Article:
Tripes à la mode de Caen (Caen-style tripe)

Perhaps the most famous of all tripe recipes is made from all four chambers of cow stomach and calves’ feet left to simmer in a vegetable broth of leeks, finely-chopped onions, carrot, garlic, thyme, laurel, parsley and salt and pepper, and sometimes lifted with cider and a glass of Calvados.*

Les tripes à la Fertoise

A speciality of Ferté-Macé in Normandy, this regional dish is also made from all four chambers of cow stomach and feet. The delicacies are sometimes rolled into small parcels and thread on skewers.
Other famous examples from the region are tripes de Coutances, where tripe is cooked in cream, then rolled in a double layer of fat and shaped into parcels; tripes d’Authon-du-Perche, served in layers with bacon, and simmered in cider* with carrots and onions; from Saint-Malo or Pont-l’Abbe, where cow or veal feet, together with sheep and cow rumen are cooked with chunks of salt belly of pork (petit salé), shallots and onions; de Vannes, cooked with veal feet, onions, carrots, leeks and cider*, and d’Angouleme - rumen, omasum and veal feet, cooked in white wine* with tomatoes, garlic, studded onions and shallots.

Northern France, not to be left out, has its own tripe speciality too

The town of Cambrai is indeed well-known for its tripe, which consists of cow rumen and feet, seasoned with garlic and thyme and simmered in cider and white wine*. According to local custom, the dish is traditionally served with chips.

South of the Loire, tripe recipes take on an all-round sunnier appeal…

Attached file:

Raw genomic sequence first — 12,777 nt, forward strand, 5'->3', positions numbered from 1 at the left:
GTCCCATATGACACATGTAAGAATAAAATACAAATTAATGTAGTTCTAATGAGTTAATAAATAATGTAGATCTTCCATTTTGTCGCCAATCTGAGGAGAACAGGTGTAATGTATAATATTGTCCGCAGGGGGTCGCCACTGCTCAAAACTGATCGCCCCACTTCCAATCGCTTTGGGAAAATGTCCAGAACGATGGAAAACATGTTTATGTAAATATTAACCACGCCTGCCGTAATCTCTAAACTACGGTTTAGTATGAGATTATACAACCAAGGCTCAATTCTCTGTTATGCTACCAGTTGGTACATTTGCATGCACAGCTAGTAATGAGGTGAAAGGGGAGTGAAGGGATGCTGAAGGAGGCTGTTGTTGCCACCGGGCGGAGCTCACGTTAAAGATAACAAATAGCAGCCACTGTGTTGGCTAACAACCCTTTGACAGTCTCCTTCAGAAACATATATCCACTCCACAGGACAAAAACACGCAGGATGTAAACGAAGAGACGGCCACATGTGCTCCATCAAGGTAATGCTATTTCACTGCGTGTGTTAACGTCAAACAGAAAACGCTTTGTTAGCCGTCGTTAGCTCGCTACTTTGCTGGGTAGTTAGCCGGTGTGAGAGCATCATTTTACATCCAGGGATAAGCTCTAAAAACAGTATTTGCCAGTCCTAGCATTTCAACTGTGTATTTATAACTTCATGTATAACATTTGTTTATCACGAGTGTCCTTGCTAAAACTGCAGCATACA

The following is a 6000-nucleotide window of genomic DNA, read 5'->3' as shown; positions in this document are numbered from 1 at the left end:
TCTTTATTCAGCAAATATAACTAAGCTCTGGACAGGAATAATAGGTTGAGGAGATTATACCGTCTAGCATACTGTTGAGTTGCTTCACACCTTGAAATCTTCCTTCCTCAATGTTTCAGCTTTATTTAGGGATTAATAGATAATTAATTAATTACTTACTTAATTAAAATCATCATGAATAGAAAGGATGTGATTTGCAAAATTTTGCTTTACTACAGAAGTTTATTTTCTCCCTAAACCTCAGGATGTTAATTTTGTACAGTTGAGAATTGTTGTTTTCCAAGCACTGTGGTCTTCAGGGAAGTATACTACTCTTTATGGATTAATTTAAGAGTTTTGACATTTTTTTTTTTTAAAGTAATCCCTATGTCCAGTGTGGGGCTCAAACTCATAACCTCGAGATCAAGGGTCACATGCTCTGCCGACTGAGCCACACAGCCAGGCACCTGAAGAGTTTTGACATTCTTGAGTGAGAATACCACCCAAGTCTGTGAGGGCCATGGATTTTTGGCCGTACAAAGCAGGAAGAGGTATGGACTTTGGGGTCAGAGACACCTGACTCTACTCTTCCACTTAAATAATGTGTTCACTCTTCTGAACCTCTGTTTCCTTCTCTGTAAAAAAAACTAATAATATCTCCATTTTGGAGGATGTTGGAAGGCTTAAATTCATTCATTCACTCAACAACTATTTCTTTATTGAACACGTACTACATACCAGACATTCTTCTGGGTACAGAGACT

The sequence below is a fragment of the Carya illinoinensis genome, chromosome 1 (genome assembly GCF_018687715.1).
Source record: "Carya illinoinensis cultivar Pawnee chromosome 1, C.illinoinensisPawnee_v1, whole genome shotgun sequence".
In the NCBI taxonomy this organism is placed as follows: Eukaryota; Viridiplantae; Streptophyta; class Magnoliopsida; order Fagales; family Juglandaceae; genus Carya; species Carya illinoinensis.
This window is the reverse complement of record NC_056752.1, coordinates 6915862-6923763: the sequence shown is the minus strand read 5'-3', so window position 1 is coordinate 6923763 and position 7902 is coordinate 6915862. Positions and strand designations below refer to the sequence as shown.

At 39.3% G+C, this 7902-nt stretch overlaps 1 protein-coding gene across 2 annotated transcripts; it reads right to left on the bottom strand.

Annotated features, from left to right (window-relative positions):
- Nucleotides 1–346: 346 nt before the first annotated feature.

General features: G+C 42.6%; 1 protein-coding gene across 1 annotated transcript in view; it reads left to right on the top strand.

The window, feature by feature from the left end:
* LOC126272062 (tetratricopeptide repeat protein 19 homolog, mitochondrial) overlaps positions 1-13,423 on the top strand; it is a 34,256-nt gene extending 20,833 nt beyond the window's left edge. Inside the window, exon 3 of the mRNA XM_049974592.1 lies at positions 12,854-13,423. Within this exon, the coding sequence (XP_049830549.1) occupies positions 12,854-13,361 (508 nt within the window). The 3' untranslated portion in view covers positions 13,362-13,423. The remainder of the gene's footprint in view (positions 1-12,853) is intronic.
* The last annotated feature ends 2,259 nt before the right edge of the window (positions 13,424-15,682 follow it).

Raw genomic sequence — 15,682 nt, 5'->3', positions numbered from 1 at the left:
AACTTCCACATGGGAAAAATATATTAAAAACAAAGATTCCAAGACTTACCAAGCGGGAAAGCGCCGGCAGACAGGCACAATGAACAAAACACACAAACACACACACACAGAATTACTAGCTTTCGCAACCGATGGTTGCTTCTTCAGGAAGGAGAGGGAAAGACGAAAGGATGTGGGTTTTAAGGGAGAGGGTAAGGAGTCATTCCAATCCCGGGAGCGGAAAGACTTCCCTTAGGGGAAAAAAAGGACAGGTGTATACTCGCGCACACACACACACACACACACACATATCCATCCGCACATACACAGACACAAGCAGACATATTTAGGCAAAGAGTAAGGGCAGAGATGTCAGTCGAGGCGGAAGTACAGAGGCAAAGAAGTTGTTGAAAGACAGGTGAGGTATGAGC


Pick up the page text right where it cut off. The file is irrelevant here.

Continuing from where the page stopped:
Tripous d’Auvergne

This local delicacy is prepared from lamb and veal rumen and/or pig’s intestine and trotters. The ingredients are then rolled and tied using casings, string or even sewn. The parcels are hugely versatile and can also be stuffed according to your every whim.

Les tripes marseillaises

This speciality dish from Marseilles is prepared with veal stomach and feet, delicately seasoned and served in a tomato-based sauce.

Tripes à la Lyonnaise

The Lyon version is a blend of cow’s stomach lining, and sometimes veal, served in a tomato and white wine sauce (or alcohol*).
In Gascony, veal tripe is prepared in goose fat, while in Roussillon, the preference is for a white, creamy blanquette sauce.

Sheep-based recipes

In the South of France, sheep tripe is often a local favourite. In Provence for example, tripe is prepared in white wine* and garlic and sometimes sautéed. In the Quercy and Albigeois, tripe is cooked in saffron – in keeping with the medieval recipe for yellow tripe (tripes au jaune). In Olargues in the Herault, a bygone speciality is still popular today: tripe prepared from young castrated goat.

Tripes provencales, nicoises or a la tomate

These recipes are prepared with beef stomach and/or pig, and sometimes rind, all enhanced with tomato sauce and sometimes typical Provencal vegetables.

Les tripes d’Auvergne , à l’auvergnate or du Cantal

From the Auvergne region, tripe is prepared with cow’s stomach lining, together with cow and/or pig feet, and/or veal, and possibly rind. The dish can be seasoned with tomatoes.